I find it interesting to read the reactions from athletes and from the cancer community. I live in both worlds, and I care about the story from both perspectives. But I’m over Lance Armstrong.
Reaction among athletes is somewhat more mixed than I might expect. Most were disappointed or angry at some point, believing that sport should be about the best we can be. But by now, many just accept his doping as fact – who cares if he’s finally admitting? – we’ve all known.
There is also a sad and disturbing strain of athlete chatter that goes something like, “Of course he did. They all do, so therefore we should just allow it.” That cynical view disavows the greatness of human potential. That view says that if we’re not winning and setting records, nothing matters.
And that idea is wrong.
But I live in both worlds. I am also a cancer survivor.
I, like thousands of other cancer survivors, have been inspired by Lance. And disappointed by Lance.
Twelve years ago, my parents came out for my surgery. After I was back home and my prognosis was rather bad, my dad gave me one of Lance’s books. In it, my dad wrote that I, too, could have great things ahead of me, and many mountains to climb. My dad had read the book and been inspired. He became a cycling fan. He believed. I read the book (which I now consider a work of fiction – but fiction can be inspiring) and was inspired, too. My dad believed in Lance. My dad believed in me. And because he believed, I believed that just maybe my dad was right.
So I forged ahead. I didn’t die. Dad was right: there were many mountains in my future. And miles. And countries. I did amazing things that I never thought possible.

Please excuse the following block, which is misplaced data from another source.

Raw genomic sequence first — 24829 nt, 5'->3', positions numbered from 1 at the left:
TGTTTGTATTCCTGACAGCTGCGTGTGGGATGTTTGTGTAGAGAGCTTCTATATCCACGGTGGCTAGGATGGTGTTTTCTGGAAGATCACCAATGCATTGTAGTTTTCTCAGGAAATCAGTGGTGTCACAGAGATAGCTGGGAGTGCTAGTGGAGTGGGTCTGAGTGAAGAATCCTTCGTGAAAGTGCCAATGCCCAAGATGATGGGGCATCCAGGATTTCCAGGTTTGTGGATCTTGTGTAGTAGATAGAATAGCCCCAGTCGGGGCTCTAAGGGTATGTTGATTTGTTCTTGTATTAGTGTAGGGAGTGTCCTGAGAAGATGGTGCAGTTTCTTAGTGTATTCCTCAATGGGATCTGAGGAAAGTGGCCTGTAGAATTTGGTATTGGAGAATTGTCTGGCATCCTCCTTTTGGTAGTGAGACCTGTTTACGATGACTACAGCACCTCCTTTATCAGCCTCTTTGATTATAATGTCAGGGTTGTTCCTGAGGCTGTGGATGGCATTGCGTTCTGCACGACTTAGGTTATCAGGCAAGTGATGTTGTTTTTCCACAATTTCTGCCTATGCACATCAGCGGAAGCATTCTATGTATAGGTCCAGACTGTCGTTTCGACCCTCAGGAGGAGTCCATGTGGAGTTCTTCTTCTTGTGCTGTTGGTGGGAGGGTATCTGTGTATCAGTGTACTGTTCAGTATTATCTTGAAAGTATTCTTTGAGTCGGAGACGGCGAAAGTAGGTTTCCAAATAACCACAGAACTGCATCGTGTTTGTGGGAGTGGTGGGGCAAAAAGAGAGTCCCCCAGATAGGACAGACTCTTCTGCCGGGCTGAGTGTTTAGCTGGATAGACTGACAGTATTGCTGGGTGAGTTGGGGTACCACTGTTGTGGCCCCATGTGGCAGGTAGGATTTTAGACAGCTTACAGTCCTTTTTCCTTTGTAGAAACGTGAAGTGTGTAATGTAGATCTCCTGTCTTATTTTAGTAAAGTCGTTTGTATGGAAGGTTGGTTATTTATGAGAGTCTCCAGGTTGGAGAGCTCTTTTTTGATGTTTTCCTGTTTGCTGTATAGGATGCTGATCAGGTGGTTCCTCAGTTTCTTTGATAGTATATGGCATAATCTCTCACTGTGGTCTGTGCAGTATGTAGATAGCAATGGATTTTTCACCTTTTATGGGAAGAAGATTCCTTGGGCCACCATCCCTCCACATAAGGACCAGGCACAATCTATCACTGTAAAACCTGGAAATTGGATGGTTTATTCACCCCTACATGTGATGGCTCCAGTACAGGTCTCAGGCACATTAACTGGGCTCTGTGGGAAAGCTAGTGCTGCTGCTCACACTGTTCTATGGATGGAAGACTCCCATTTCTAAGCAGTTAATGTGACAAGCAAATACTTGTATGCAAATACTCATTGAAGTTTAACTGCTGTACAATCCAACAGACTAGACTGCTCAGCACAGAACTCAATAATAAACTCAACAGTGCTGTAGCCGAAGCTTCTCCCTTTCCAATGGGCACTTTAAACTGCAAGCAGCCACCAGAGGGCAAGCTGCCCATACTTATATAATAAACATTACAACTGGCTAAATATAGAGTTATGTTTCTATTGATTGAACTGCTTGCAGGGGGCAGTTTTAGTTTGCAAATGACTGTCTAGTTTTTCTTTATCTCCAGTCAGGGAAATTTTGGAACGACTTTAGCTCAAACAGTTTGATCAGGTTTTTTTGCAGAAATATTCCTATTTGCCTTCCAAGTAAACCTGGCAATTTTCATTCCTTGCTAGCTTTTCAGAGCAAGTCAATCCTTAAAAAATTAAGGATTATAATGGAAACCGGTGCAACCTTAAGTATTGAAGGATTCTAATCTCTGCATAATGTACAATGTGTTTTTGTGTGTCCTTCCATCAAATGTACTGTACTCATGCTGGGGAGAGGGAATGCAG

And a whole lot of other people believed as well. The Lance Armstrong Foundation changed people’s lives. But what started as his foundation quickly outgrew him. LAF changed to Livestrong, and Livestrong became so much more than Lance. It was community. It was hope. It still is. Lance became irrelevant.
I and thousands of others may have taken some inspiration from him at some point, but we became our own inspiration. We inspired each other. We inspired ourselves. Lance was irrelevant.
We did, and continue to do, extraordinary things. To those cynical people who don’t believe we have potential to be great without drugs, take a look at all of us. We are extraordinary. We climb mountains, we cycle across continents. We challenge ourselves to make the long walk to the mailbox. We struggle to lift a cup to our lips. We relearn to use bodies changed by surgeries and treatments. We take the next step, and the next step, until there are no more steps. We win races. Sometimes we can’t finish – but at least we started.
I will not be watching Lance’s limited confession tonight. He is irrelevant.
I am more interested in the daily struggles and triumphs of the rest of us. I choose to put my belief in all of us. We can all do such extraordinary things. We can all be great in our own ways.
We are extraordinary. I believe.